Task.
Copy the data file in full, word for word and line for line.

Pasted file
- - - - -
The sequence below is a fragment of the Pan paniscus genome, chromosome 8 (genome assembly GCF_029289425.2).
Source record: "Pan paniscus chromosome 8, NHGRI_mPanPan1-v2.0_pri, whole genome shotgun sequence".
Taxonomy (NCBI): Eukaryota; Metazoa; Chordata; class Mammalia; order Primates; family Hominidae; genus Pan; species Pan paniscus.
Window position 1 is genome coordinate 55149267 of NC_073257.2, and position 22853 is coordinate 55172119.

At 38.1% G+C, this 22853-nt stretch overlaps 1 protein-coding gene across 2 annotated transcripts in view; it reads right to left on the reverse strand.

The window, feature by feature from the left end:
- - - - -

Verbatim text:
The sequence below is a fragment of the Pan paniscus genome, chromosome 8 (genome assembly GCF_029289425.2).
Source record: "Pan paniscus chromosome 8, NHGRI_mPanPan1-v2.0_pri, whole genome shotgun sequence".
Taxonomy (NCBI): Eukaryota; Metazoa; Chordata; class Mammalia; order Primates; family Hominidae; genus Pan; species Pan paniscus.
Window position 1 is genome coordinate 55149267 of NC_073257.2, and position 22853 is coordinate 55172119.

At 38.1% G+C, this 22853-nt stretch overlaps 1 protein-coding gene across 2 annotated transcripts in view; it reads right to left on the reverse strand.

The window, feature by feature from the left end: